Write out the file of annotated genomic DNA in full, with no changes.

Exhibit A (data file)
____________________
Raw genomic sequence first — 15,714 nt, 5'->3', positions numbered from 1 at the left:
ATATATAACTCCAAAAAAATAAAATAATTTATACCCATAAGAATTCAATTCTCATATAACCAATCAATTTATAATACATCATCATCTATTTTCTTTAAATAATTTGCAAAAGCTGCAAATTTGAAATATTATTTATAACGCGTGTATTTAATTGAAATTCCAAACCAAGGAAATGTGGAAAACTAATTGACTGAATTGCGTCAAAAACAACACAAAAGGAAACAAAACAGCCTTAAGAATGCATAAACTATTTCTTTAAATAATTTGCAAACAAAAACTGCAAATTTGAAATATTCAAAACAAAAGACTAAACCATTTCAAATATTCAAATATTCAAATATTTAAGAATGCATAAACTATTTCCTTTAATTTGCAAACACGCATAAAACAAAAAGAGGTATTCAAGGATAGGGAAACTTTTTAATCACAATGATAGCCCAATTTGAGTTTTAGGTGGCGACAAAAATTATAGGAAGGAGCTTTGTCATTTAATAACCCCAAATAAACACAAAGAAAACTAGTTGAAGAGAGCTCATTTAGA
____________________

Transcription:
Raw genomic sequence first — 15,714 nt, 5'->3', positions numbered from 1 at the left:
ATATATAACTCCAAAAAAATAAAATAATTTATACCCATAAGAATTCAATTCTCATATAACCAATCAATTTATAATACATCATCATCTATTTTCTTTAAATAATTTGCAAAAGCTGCAAATTTGAAATATTATTTATAACGCGTGTATTTAATTGAAATTCCAAACCAAGGAAATGTGGAAAACTAATTGACTGAATTGCGTCAAAAACAACACAAAAGGAAACAAAACAGCCTTAAGAATGCATAAACTATTTCTTTAAATAATTTGCAAACAAAAACTGCAAATTTGAAATATTCAAAACAAAAGACTAAACCATTTCAAATATTCAAATATTCAAATATTTAAGAATGCATAAACTATTTCCTTTAATTTGCAAACACGCATAAAACAAAAAGAGGTATTCAAGGATAGGGAAACTTTTTAATCACAATGATAGCCCAATTTGAGTTTTAGGTGGCGACAAAAATTATAGGAAGGAGCTTTGTCATTTAATAACCCCAAATAAACACAAAGAAAACTAGTTGAAGAGAGCTCATTTAGA